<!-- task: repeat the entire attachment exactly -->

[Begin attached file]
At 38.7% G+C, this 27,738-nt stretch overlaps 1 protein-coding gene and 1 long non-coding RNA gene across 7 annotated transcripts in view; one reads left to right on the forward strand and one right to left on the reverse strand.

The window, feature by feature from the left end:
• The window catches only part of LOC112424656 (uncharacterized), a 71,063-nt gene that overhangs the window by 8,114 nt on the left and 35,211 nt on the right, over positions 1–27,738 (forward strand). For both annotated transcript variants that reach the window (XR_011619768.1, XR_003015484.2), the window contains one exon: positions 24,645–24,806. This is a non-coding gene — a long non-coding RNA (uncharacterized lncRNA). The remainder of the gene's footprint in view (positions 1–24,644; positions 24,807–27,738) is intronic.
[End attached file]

At 38.7% G+C, this 27,738-nt stretch overlaps 1 protein-coding gene and 1 long non-coding RNA gene across 7 annotated transcripts in view; one reads left to right on the forward strand and one right to left on the reverse strand.

The window, feature by feature from the left end:
• The window catches only part of LOC112424656 (uncharacterized), a 71,063-nt gene that overhangs the window by 8,114 nt on the left and 35,211 nt on the right, over positions 1–27,738 (forward strand). For both annotated transcript variants that reach the window (XR_011619768.1, XR_003015484.2), the window contains one exon: positions 24,645–24,806. This is a non-coding gene — a long non-coding RNA (uncharacterized lncRNA). The remainder of the gene's footprint in view (positions 1–24,644; positions 24,807–27,738) is intronic.